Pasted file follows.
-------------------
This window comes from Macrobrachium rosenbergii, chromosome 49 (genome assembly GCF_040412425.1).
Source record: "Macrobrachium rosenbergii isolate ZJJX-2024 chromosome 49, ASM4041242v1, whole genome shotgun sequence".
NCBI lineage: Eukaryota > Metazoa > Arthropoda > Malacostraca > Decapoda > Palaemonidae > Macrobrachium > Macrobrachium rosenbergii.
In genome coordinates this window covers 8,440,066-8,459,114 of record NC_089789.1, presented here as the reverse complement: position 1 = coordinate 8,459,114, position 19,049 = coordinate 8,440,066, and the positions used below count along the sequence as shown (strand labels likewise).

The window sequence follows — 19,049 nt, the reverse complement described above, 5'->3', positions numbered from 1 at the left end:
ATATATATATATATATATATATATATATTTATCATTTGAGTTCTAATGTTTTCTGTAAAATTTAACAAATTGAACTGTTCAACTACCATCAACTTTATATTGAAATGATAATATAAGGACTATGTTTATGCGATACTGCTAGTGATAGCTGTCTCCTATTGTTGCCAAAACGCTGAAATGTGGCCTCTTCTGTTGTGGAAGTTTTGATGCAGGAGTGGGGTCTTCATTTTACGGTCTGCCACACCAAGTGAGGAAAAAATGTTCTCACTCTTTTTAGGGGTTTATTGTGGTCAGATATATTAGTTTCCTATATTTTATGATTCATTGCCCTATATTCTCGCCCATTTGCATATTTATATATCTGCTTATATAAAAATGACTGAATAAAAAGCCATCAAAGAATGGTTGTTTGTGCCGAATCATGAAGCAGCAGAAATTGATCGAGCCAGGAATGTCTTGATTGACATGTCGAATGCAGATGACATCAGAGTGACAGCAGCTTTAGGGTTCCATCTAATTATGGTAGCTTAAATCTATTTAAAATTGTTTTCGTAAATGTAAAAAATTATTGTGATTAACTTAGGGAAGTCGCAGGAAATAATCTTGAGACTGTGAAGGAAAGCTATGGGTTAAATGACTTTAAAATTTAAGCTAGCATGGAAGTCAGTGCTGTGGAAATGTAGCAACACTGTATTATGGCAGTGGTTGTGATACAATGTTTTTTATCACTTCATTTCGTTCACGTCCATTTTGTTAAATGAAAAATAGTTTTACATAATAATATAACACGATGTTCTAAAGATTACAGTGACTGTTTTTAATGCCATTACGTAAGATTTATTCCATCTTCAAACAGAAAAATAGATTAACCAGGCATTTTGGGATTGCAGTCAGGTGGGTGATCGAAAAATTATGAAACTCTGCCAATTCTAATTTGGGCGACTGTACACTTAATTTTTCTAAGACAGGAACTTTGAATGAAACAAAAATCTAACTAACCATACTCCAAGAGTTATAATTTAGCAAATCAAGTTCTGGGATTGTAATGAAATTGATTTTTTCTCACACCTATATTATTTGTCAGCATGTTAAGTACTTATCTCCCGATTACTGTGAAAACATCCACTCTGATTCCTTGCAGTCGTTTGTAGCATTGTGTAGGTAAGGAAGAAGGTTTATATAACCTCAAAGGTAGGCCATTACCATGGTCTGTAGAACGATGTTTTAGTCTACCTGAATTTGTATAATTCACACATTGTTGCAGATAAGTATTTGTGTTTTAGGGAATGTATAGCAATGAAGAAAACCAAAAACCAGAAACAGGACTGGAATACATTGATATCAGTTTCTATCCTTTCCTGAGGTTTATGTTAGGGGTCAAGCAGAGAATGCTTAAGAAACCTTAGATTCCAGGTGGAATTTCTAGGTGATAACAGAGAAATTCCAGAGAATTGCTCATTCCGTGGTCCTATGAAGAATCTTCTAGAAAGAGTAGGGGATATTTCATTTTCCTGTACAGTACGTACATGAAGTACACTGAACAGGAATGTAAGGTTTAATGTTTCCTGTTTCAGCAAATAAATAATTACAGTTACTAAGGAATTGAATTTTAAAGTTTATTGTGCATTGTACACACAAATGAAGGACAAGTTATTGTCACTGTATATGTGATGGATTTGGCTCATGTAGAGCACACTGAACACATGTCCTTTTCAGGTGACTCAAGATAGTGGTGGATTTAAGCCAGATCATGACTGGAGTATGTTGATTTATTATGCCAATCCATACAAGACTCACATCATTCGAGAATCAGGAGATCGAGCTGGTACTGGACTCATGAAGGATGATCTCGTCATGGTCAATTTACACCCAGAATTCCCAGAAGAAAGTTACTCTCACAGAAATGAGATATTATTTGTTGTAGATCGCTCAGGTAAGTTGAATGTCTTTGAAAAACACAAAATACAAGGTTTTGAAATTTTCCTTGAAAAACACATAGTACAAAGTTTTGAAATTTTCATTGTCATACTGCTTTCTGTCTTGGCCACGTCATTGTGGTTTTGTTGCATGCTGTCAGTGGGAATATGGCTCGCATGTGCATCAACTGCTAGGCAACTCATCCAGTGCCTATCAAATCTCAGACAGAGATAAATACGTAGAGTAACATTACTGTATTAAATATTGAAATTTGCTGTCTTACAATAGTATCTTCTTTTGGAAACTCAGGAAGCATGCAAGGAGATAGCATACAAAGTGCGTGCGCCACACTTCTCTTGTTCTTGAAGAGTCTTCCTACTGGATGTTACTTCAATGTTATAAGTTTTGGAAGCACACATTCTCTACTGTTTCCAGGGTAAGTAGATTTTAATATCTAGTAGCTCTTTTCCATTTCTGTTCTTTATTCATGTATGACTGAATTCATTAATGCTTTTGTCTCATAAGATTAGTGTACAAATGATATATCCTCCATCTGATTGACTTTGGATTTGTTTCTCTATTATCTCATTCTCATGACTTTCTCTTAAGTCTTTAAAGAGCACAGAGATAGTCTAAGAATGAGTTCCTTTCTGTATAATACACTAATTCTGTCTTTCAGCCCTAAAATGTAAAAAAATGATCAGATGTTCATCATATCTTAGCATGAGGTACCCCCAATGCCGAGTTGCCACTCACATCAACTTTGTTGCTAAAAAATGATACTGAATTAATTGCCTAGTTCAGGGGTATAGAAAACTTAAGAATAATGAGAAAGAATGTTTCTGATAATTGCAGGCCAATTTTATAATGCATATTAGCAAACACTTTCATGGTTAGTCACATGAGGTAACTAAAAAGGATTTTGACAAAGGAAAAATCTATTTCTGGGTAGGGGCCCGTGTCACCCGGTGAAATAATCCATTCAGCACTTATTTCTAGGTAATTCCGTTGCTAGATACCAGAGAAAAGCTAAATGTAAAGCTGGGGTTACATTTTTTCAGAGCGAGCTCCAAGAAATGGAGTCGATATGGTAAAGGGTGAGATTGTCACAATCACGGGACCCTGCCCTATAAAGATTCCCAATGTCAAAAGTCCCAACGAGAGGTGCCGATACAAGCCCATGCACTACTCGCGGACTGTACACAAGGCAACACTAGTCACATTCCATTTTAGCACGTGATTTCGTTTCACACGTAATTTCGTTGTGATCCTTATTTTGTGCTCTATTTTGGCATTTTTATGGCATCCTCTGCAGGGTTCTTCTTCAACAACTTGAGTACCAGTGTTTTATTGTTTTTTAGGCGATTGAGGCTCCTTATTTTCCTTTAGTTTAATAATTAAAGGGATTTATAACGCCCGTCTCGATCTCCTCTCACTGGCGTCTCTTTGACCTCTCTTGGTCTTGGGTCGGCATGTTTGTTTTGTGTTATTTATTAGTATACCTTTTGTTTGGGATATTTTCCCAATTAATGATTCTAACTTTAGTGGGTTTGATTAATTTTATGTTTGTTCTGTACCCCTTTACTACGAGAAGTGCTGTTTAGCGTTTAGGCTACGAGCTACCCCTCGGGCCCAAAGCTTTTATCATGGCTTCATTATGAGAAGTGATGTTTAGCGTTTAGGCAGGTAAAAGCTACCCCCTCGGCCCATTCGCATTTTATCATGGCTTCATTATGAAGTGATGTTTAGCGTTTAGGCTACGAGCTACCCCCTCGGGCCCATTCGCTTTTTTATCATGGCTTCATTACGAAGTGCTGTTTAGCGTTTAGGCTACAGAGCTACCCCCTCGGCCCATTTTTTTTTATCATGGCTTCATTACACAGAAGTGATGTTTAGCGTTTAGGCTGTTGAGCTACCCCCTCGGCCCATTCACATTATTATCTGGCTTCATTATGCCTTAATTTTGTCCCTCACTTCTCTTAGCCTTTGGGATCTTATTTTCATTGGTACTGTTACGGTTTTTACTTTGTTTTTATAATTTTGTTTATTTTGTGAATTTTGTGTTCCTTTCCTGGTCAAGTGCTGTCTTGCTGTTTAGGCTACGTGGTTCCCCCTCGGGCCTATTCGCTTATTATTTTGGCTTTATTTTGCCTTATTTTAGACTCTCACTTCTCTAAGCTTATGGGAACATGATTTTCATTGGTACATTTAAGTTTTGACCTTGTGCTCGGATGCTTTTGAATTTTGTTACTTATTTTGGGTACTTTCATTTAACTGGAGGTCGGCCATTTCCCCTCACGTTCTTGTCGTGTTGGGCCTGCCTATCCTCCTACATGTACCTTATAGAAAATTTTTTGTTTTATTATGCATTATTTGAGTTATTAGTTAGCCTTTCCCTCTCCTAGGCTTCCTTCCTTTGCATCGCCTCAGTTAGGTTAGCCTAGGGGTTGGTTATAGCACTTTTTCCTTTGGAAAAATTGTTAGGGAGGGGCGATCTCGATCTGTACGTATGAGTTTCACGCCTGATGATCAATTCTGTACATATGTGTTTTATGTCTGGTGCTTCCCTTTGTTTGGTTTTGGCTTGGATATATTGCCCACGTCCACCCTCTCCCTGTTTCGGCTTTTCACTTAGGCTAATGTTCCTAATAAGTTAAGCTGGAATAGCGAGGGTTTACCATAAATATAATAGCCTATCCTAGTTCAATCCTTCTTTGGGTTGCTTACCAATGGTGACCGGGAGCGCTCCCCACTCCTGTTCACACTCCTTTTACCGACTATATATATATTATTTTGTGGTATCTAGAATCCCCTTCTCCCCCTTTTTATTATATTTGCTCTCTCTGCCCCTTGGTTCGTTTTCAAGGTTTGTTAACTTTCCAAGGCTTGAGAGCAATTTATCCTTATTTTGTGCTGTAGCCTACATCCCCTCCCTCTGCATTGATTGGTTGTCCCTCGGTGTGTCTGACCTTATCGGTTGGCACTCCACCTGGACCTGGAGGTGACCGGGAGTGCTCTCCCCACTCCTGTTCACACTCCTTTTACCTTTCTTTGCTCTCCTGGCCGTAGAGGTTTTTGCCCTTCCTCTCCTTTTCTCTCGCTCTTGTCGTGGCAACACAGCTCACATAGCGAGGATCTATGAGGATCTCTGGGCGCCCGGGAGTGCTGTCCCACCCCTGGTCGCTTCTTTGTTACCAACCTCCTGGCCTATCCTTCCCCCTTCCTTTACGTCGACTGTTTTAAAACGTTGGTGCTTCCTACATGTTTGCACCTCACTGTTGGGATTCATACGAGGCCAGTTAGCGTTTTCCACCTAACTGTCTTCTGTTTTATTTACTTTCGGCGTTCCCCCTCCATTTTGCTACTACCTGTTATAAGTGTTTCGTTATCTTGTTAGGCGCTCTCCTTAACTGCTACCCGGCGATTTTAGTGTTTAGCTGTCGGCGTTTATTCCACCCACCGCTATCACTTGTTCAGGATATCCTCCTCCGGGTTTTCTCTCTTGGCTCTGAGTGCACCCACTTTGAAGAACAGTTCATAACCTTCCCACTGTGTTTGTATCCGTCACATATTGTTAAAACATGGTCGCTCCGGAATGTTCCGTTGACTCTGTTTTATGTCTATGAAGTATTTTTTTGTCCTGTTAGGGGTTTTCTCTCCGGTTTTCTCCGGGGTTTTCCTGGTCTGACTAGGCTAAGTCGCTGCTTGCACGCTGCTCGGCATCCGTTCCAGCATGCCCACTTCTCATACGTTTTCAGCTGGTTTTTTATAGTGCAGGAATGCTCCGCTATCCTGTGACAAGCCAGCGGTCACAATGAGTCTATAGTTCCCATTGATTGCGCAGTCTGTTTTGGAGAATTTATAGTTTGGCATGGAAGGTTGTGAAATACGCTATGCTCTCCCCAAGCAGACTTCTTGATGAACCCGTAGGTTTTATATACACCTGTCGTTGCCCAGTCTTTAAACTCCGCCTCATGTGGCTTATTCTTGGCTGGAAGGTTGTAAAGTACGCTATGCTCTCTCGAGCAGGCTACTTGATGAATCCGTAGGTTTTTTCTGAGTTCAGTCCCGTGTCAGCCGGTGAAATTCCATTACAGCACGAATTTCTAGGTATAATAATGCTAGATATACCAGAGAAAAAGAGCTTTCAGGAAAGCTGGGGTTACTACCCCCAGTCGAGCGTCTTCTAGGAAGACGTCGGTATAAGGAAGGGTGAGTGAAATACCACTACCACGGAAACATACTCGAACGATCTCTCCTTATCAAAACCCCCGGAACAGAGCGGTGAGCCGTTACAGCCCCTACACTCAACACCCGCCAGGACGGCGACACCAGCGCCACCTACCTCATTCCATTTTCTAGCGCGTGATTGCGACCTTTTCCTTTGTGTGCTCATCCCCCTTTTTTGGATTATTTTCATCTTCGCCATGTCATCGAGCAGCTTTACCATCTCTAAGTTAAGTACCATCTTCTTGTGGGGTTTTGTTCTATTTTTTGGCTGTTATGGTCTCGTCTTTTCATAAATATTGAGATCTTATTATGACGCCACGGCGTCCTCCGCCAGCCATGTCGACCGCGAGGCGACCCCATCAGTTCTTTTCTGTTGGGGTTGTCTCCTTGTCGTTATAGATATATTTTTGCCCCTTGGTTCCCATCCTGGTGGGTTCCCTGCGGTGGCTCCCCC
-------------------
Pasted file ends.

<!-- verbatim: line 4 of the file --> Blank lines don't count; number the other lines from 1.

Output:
In genome coordinates this window covers 8,440,066-8,459,114 of record NC_089789.1, presented here as the reverse complement: position 1 = coordinate 8,459,114, position 19,049 = coordinate 8,440,066, and the positions used below count along the sequence as shown (strand labels likewise).